RTS,S is the first malaria vaccine recommended for broad use by WHO.
In October 2021, the World Health Organization (WHO) recommended RTS,S/AS01 (RTS,S), the world's first malaria vaccine, for use in children at risk in sub-Saharan Africa and in other regions with moderate to high transmission of malaria caused by Plasmodium falciparum. The recommendation was informed by findings from pilot implementation of RTS,S through routine childhood immunization in areas of Ghana, Kenya, and Malawi, as well as other available evidence. The country-led and WHO-coordinated Malaria Vaccine Implementation Programme began in 2019.
The recommendation paved the way for the board of Gavi, the Vaccine Alliance (Gavi) to approve a malaria vaccination program to support the broader rollout of the vaccine in Gavi-eligible countries.
Key findings from the pilot program informed the recommendation for widespread use of the vaccine by WHO. Data and insights generated from two years of routine vaccination showed that delivery of the vaccine is feasible, and high uptake indicated strong community demand. The pilots showed that RTS,S helped to increase equity in access to malaria prevention in vaccinating areas. Pilot findings also reaffirm the vaccine's favorable safety profile, and in areas where it is being deployed, vaccination has substantially reduced the incidence of life-threatening severe malaria. Health economic data also shows that the vaccine has the potential for considerable public health impact, averting one death for every 200 fully vaccinated children. Additionally, results from a recent Phase 3 trial conducted in areas with highly seasonal malaria transmission show that using RTS,S in combination with seasonal malaria chemoprevention (SMC) could dramatically drive down the incidence of malaria in highly seasonal settings. The combination reduced malaria deaths and hospitalizations by 70 percent over SMC alone.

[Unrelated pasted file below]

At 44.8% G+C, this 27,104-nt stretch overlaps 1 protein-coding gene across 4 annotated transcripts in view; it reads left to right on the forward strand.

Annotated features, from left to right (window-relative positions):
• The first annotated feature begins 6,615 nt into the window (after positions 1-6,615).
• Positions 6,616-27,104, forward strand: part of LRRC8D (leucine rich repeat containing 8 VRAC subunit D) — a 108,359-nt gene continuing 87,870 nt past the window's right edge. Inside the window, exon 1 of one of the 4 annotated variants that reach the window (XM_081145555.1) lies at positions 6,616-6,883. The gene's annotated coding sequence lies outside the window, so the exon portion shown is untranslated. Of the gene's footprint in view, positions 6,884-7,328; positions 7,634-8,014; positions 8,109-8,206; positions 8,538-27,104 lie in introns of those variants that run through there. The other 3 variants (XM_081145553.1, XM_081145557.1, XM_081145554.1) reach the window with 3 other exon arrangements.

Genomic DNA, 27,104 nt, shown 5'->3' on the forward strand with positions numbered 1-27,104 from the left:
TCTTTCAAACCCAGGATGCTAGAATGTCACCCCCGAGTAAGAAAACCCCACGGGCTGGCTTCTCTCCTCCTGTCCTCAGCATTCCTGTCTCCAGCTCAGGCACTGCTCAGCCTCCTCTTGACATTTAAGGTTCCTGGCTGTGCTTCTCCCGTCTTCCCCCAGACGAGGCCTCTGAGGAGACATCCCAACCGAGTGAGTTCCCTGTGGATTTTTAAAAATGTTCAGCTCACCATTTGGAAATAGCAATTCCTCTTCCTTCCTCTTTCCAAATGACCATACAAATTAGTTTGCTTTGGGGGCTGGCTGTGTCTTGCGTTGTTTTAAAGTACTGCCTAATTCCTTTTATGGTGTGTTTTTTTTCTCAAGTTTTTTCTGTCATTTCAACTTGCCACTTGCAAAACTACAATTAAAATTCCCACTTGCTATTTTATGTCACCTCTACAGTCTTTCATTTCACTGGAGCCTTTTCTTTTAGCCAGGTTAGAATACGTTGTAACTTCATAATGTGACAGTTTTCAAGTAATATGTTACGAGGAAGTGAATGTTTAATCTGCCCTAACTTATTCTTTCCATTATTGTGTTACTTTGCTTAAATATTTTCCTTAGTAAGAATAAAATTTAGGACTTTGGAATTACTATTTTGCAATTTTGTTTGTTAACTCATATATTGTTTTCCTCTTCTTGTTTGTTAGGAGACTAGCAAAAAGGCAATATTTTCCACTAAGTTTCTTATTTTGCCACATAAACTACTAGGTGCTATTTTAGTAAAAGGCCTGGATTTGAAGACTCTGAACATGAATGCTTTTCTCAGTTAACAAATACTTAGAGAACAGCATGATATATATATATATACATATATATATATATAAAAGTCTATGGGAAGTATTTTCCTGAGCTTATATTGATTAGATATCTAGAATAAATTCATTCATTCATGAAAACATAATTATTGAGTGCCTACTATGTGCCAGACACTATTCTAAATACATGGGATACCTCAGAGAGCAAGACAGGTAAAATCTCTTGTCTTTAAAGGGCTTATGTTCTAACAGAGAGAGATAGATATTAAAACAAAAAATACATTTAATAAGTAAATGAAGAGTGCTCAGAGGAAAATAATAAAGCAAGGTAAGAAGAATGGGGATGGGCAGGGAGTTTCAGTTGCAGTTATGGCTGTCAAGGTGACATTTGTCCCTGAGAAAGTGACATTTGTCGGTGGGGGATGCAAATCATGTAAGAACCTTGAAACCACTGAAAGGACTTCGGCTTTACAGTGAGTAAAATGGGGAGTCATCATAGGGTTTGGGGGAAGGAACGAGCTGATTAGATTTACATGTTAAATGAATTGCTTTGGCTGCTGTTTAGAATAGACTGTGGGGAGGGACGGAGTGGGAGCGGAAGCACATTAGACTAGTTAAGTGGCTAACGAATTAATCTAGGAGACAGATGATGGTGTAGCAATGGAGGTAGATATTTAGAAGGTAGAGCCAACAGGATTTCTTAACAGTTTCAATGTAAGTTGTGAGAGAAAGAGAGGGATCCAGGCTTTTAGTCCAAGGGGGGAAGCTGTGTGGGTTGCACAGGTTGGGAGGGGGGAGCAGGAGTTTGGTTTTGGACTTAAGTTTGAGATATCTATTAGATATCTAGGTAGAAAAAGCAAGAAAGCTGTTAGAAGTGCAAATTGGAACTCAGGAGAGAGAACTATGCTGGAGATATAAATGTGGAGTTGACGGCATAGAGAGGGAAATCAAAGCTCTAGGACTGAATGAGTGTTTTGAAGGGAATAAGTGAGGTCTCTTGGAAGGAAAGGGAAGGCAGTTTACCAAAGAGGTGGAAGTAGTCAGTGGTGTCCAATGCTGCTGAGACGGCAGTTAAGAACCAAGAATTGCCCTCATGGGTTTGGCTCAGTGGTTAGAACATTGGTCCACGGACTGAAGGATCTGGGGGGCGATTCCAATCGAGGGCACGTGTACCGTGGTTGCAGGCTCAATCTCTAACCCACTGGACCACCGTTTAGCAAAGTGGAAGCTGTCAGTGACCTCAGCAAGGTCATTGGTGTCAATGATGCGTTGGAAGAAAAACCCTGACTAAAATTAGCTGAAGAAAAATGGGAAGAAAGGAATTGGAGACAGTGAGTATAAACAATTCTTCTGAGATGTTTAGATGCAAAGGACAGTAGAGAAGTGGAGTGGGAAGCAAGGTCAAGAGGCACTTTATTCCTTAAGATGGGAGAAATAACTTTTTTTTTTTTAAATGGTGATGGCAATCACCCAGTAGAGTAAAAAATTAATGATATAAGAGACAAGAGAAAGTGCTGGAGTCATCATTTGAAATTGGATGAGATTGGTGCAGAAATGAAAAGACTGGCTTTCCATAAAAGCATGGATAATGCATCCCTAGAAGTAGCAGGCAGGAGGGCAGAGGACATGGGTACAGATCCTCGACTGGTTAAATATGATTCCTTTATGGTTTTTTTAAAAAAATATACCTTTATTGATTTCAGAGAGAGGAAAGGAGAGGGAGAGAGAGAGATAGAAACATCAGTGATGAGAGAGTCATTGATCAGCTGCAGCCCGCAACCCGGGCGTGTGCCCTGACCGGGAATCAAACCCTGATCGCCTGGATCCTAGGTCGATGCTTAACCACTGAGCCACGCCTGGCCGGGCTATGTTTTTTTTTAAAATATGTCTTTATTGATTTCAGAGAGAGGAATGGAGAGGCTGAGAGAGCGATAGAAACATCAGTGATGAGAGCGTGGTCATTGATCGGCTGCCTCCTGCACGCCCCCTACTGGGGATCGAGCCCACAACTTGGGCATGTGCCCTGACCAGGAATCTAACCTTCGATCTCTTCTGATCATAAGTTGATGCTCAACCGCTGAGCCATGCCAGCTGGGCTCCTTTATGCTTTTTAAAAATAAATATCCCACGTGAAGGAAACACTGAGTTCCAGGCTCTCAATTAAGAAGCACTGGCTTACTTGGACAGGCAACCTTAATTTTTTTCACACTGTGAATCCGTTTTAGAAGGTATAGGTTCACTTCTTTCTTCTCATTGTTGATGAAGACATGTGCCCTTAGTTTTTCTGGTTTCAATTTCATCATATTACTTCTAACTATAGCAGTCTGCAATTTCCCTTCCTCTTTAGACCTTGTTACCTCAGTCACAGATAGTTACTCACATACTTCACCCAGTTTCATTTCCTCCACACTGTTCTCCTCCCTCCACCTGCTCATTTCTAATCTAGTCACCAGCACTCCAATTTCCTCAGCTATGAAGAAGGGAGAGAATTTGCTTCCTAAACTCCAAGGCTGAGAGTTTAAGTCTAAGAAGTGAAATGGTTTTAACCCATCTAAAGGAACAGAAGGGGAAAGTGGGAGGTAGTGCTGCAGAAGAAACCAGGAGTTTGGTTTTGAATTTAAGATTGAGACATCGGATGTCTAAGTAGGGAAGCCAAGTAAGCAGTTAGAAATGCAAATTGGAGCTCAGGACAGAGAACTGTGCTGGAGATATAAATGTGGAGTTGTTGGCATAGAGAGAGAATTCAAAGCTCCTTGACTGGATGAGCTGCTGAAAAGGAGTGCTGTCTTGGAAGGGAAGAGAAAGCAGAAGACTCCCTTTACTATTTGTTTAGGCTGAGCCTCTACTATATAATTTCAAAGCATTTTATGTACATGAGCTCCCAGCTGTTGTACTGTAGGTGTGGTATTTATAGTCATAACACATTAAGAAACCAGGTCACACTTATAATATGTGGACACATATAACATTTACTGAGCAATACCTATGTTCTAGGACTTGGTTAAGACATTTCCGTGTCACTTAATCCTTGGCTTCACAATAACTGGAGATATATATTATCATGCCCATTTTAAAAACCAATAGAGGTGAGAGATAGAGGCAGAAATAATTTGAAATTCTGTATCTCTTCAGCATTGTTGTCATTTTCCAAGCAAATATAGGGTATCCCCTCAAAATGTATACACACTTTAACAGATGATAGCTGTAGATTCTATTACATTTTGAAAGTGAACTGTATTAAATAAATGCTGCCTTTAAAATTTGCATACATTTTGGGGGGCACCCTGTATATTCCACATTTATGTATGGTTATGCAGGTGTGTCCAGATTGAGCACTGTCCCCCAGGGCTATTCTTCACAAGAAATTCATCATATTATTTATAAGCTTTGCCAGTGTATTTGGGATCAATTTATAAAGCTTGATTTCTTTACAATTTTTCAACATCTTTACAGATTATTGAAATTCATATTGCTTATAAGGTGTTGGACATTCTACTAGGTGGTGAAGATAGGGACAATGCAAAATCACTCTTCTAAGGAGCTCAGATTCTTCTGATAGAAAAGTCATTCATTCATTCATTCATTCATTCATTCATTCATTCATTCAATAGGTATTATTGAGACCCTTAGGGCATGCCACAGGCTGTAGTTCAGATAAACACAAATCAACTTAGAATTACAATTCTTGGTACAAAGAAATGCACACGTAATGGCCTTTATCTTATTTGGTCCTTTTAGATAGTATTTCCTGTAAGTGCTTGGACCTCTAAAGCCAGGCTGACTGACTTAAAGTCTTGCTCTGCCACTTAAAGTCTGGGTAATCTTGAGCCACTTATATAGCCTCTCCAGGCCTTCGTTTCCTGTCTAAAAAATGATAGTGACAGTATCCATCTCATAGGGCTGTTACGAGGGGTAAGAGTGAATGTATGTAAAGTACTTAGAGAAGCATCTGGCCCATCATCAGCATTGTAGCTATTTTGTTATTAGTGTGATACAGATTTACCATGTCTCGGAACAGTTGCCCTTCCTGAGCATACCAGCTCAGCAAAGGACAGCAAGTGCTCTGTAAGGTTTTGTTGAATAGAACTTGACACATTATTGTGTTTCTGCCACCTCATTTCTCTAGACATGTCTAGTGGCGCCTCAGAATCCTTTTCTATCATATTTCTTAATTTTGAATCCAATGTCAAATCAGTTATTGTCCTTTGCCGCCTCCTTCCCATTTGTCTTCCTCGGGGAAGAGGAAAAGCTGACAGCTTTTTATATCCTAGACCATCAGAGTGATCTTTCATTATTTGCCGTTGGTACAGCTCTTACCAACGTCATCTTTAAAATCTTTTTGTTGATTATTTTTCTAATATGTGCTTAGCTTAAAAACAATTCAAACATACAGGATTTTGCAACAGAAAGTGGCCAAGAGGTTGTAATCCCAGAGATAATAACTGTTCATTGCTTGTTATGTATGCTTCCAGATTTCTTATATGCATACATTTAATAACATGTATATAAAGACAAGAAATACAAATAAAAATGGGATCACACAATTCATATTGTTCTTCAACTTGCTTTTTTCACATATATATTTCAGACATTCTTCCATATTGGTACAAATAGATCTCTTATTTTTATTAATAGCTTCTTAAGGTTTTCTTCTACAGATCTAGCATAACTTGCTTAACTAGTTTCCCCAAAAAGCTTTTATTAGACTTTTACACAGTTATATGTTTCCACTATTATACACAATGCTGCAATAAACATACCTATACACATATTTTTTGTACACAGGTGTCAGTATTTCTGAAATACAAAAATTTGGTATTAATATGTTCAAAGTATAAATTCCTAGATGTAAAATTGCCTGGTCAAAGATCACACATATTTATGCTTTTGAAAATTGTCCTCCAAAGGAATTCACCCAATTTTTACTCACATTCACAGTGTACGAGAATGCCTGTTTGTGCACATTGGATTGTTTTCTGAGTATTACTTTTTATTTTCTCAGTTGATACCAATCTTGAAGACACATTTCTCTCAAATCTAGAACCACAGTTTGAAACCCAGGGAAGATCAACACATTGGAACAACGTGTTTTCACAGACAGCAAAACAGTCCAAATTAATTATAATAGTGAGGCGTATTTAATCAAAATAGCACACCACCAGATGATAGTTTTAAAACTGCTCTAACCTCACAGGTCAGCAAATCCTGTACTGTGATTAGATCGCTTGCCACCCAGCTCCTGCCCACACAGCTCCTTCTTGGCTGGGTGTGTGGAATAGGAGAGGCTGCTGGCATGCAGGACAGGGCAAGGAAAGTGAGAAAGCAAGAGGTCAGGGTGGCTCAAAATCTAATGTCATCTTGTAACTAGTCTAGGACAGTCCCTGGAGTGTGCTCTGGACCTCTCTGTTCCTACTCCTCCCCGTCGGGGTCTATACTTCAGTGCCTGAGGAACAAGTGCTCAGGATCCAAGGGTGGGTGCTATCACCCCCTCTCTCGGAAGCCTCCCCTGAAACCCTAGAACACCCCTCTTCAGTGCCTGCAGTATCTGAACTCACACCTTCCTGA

Efforts are now underway to help ensure the long-term, sustainable supply of the RTS,S vaccine, which includes plans for product transfer from the vaccine's developer, GSK, to Bharat Biotech of India. To learn more about the agreement, read the press release.
RTS,S was created in 1987 by scientists working in GSK laboratories. In early 2001, GSK and PATH—with support from the Bill & Melinda Gates Foundation—entered into a partnership to develop the vaccine for infants and young children living in malaria endemic regions in sub-Saharan Africa. Its efficacy was established in a Phase 3 trial that concluded in 2014.
RTS,S aims to trigger the immune system to defend against the first stages of malaria when the Plasmodium falciparum parasite enters the human host’s bloodstream through a mosquito bite and infects liver cells. The vaccine is designed to prevent the parasite from infecting the liver, where it can mature, multiply, reenter the bloodstream, and infect red blood cells, which can lead to disease symptoms. To learn more about RTS,S, read the fact sheet.